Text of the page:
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Arch Linux and U2F Login

Introduction

This is a pretty short guide on how to get U2F thumbdrives configured for Arch Linux logins. Most of it is copied from the source: Yubico on GitHub. I've made a few changes that are specific to Arch Linux, but realize that most of the work here was on Yubico.

Even better, another shoutout goes to maxime1986 for creating the AUR package that makes installing the pam-u2f PAM module that much easier.

Encryption

One more thing: DO NOT PLACE THE MAPPINGS FILE IN AN ENCRYPTED HOME DIRECTORY AS YOU WILL NOT BE ABLE TO LOG IN! The login process will decrypt the home directory, but since the file to authenticate against is encrypted...well, you get the picture.

sudo Configuration

If you're using the Defaults rootpw option in your /etc/sudoers file, this will cause sudo not to work with the pam_u2f module. The Defaults rootpw line forces sudo to authenticate against the root user which screws up how pam_u2f authenticates against the u2f_mappings file.

Also, don't use Defaults rootpw in your sudoers file. It kinda defeats the purpose of sudo.

Things That Work

After some feedback, here are things that will work with the security key:

  • Logging in to the computer (console)
  • Privilege elevation via sudo
  • GDM login screen/lock screen
  • i3 login screen/lock screen
  • KDE Plasma/klockscreen

Things that don't (verified):

  • SSHing into a server configured via this guide. OpenSSH hasn't yet implemented the required code for this to work.

Things You Need

Here is a long list of things you will need:

  1. At least one U2F key. I tested this using a Yubikey 4 and a Yubikey 4 Nano.
  2. Arch Linux installed.

Procedure

These steps assume that you're using an AUR package manager. This is mostly due to my overall laziness on rewriting to build packages directly. The AUR package manager in use in this guide is pacaur. Also, it assumes that you have the base-devel package installed.

Also, this guide uses the centrally-managed pam_u2f configuration where user-key relations are stored in /etc/u2f_mappings.

Install pam_u2f

  1. Ensure that all of the U2F keys are removed from the computer.
  2. Install the pam_u2f package via the pacaur command. This should bring in the libu2f-host, libu2f-server, and the asciidoc packages.
  3. pacaur -S pam_u2f

Generate /etc/u2f_mappings File

  1. Insert the U2F key into the laptop.
  2. Using the pamu2fcfg command, grab the U2F key's information so we can add it to the u2f_mappings file. After running the command, ensure that you actually touch the U2F key. Also, the command is pamu2fcfg -ujweatherly, simply replace jweatherly with your login username.
    pamu2fcfg -ujweatherly
    jweatherly:lotsofrandomcharacters,evenmorerandomcharacters
  3. Open the /etc/u2f_mappings file and add the line generated in the previous step to this file. If the output from the pamu2fcfg command ends in a % sign, ensure that you don't copy the % into the file.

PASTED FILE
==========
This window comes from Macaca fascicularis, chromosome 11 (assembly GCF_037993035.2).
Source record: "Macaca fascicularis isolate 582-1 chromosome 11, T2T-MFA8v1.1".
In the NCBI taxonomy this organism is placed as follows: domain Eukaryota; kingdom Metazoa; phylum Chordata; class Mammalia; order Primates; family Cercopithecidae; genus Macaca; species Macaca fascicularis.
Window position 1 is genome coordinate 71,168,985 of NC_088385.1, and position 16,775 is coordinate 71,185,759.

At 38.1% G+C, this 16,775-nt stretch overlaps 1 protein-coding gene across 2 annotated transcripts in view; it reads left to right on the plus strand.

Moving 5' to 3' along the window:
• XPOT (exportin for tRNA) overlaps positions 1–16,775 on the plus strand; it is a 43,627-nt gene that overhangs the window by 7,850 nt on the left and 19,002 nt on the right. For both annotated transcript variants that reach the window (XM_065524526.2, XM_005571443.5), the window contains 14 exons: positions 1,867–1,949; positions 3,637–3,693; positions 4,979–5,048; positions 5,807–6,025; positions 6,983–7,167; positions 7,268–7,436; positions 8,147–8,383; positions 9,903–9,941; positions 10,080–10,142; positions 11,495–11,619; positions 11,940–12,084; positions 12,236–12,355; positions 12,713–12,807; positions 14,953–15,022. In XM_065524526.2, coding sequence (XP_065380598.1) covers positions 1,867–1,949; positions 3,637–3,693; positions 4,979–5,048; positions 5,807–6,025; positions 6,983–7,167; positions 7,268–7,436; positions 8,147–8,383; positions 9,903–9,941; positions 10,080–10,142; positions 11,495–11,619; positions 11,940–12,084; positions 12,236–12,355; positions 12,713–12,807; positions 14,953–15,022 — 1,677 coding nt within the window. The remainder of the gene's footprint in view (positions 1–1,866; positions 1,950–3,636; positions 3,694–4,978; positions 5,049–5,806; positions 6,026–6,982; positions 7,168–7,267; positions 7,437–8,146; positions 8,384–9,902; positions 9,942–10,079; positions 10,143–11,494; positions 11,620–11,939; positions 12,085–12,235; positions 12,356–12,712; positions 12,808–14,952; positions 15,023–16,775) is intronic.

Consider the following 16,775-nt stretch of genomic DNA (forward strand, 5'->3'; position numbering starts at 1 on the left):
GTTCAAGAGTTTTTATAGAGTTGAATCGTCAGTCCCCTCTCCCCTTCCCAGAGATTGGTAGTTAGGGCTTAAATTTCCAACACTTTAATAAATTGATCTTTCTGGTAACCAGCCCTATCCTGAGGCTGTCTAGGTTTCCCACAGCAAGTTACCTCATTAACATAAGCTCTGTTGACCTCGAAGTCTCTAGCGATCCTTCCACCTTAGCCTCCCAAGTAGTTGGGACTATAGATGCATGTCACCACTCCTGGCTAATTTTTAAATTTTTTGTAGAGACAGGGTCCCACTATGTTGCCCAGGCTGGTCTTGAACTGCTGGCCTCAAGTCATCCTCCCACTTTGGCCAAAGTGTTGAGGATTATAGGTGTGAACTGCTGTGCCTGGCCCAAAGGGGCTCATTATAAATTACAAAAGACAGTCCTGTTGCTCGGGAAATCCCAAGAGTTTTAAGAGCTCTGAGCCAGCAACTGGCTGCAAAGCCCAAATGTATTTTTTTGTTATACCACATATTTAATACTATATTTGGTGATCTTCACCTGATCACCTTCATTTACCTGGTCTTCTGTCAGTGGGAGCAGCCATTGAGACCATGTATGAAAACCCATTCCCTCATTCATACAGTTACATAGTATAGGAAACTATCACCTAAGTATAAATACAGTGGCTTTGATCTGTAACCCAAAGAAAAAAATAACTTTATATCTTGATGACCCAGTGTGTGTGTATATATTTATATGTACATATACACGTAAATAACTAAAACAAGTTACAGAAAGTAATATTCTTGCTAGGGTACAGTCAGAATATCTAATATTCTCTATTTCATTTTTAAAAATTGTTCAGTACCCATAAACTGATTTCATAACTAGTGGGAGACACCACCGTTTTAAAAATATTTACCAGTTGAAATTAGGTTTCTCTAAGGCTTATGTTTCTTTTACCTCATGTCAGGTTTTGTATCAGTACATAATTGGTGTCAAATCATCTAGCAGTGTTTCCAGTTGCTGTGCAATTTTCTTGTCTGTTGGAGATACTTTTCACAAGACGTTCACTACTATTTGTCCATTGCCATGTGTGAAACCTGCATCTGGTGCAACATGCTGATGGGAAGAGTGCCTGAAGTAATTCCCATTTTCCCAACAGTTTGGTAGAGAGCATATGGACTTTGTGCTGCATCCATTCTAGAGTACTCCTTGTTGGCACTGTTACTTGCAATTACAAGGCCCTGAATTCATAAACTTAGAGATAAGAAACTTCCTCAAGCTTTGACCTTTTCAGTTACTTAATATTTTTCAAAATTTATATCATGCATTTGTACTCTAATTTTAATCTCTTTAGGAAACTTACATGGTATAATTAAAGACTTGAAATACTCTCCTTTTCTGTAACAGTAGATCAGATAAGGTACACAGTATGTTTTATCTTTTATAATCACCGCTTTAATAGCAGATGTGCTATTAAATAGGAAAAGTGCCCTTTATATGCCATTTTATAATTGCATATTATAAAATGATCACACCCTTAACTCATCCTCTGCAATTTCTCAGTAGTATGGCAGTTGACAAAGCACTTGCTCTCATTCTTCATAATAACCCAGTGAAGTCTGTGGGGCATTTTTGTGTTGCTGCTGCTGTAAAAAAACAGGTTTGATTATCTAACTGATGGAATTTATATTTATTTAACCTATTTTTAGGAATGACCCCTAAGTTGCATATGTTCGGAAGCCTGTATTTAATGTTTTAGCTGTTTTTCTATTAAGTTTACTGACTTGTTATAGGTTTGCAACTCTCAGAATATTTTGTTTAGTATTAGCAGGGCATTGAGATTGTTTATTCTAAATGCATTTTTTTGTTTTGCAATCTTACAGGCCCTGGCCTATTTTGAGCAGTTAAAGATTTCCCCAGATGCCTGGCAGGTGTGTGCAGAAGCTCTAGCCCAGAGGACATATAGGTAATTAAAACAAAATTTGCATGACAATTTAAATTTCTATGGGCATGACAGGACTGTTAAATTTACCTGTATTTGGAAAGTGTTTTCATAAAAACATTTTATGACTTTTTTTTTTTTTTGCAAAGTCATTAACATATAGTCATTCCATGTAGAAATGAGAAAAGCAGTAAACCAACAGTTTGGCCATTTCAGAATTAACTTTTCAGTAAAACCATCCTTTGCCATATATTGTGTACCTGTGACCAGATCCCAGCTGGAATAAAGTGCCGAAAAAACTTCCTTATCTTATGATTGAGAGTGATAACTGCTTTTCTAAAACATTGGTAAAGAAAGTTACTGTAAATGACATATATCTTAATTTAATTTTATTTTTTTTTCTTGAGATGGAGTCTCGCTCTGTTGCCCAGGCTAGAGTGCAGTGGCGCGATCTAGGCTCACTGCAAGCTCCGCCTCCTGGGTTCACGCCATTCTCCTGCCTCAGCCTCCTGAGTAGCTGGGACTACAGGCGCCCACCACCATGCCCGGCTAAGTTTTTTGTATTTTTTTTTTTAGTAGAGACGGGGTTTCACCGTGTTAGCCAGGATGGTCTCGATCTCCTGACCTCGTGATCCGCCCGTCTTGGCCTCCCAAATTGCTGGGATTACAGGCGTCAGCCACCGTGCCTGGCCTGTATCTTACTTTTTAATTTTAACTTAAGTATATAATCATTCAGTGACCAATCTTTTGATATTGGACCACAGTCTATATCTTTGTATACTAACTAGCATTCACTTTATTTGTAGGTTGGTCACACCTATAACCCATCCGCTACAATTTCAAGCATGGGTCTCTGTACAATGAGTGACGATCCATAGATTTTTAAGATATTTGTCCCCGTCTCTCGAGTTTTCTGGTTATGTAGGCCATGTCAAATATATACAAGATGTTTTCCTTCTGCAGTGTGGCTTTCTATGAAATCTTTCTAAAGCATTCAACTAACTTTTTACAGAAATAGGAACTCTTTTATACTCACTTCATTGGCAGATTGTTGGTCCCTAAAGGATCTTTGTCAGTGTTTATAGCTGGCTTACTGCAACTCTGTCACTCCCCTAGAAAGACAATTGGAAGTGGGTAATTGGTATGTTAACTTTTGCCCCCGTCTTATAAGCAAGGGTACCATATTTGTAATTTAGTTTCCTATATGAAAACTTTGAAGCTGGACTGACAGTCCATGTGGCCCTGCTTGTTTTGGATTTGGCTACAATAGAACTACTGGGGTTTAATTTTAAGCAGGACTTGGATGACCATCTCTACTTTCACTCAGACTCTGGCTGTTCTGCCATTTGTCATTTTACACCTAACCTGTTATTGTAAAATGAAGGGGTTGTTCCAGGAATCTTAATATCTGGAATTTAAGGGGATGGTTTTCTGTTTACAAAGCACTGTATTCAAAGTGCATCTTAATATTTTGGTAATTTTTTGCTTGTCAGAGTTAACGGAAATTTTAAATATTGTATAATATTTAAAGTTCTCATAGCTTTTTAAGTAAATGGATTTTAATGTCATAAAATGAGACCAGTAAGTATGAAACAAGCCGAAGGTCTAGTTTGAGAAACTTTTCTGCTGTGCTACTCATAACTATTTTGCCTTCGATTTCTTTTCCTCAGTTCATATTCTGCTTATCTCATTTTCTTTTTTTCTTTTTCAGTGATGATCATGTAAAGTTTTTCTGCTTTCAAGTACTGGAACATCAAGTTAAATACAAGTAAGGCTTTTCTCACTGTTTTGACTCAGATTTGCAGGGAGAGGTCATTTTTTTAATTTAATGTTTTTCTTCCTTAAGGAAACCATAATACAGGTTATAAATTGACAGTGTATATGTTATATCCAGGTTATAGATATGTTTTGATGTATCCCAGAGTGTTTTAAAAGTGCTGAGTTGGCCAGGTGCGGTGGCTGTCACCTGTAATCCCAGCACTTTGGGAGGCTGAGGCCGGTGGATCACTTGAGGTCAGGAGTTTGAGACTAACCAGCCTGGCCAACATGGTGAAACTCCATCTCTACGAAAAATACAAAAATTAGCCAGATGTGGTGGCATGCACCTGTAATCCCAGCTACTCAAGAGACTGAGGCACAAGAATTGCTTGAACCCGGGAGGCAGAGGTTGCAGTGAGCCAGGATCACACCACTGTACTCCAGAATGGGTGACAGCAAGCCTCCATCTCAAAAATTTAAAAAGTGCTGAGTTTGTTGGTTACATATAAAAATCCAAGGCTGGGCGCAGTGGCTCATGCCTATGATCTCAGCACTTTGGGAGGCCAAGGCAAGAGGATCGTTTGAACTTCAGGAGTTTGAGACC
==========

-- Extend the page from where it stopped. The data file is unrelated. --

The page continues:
If you have more than one key that you'd like to associate with a given user, simply add the information you grabbed via the pamu2fcfg command to the end of the line. Remember that each key is seperated by a :.

    jweatherly:lotsofrandomcharacterskey1,lotsofrandomcharacterskey1:lotsofrandomcharacterskey2,lotsofrandomcharacterskey2
    

Configure PAM (Test Run)

  1. Navigate to the /etc/pam.d directory.
  2. Open the system-auth file and add the following line to the top of the auth section. The reason that the sufficient line is there is that if the u2f_mapping file is messed up then you'll be able to log on via password. Also, the line below is all on one single line. Unfortunately, this will look like two lines on some browsers.

    auth  sufficient  pam_u2f.so  debug authfile=/etc/u2f_mappings cue
    

    This should make the first few lines of the system-auth file look like so:

  3. Reboot the computer.

  4. When the login screen is loaded, it should ask you to touch the device. Simply touch the device and you should be able to log in. If this works, proceed to the next section. If not, log in via your regular password and try to sudo -i. The pam_u2f module is set to debug mode and should give good information on what went wrong.

Finishing Up (Final Run)

  1. Navigate to the /etc/pam.d directory.
  2. Open the system-auth file again, and change the auth section to look like the following. We're basically moving the pam_u2f module down after the password, and making it required. Also, let's remove the debug portion.

  3. Change the permissions of the /etc/u2f_mappings file to something a bit more secure. If you're running KDE as your desktop, you will have to loosen those permissions up to 444. Failure to do this will make kcheckpass very unhappy.

    chmod 400 /etc/u2f_mapping
  4. Reboot and enjoy the two factor goodness of being able to log in via your token.

Changelog
2017/01/04
  • Added KDE/kcheckpass information to the guide.
2017/01/01
  • Happy New Year!
  • Added Things That Work and Things That Don't Work sections to the guide.
  • Added warning for /etc/sudoers configuration settings involving Defaults rootpw.
  • Fixed stubborn language highlighting and fenced code block issue by hand-jamming HTML instead of Markdown for this guide.
  • Fixed theme issues relating to the new language highlighting stuff.
  • Fixed theme CSS issues.
2016/12/31
  • Cleared up phrasing on the pamu2fcfg command.
2016/12/30
  • Updated encryption information.
  • Added chmod command to the /etc/u2f_mappings file.
  • Minor grammatical changes.
  • Replaced system-auth with images (better layout)
  • Changed header image